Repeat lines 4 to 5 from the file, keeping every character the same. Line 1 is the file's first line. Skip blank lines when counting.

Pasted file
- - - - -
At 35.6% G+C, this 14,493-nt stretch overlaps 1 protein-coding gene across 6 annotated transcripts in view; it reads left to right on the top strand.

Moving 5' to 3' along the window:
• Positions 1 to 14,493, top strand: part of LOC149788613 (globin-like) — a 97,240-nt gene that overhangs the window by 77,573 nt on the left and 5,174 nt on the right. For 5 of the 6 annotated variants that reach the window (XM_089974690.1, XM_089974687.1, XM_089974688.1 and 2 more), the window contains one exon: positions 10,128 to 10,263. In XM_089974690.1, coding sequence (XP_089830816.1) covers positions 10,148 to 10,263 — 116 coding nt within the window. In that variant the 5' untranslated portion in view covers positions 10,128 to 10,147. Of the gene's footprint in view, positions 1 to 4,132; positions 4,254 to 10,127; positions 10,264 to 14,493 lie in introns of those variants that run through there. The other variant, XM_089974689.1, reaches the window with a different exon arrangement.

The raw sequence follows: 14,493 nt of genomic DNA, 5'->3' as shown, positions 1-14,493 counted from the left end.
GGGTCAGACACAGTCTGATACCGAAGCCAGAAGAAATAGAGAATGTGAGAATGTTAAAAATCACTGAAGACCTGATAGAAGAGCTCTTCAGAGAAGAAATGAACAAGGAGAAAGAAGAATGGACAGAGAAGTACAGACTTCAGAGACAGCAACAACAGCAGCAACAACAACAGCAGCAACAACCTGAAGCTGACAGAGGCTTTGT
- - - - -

The raw sequence follows: 14,493 nt of genomic DNA, 5'->3' as shown, positions 1-14,493 counted from the left end.
GGGTCAGACACAGTCTGATACCGAAGCCAGAAGAAATAGAGAATGTGAGAATGTTAAAAATCACTGAAGACCTGATAGAAGAGCTCTTCAGAGAAGAAATGAACAAGGAGAAAGAAGAATGGACAGAGAAGTACAGACTTCAGAGACAGCAACAACAGCAGCAACAACAACAGCAGCAACAACCTGAAGCTGACAGAGGCTTTGT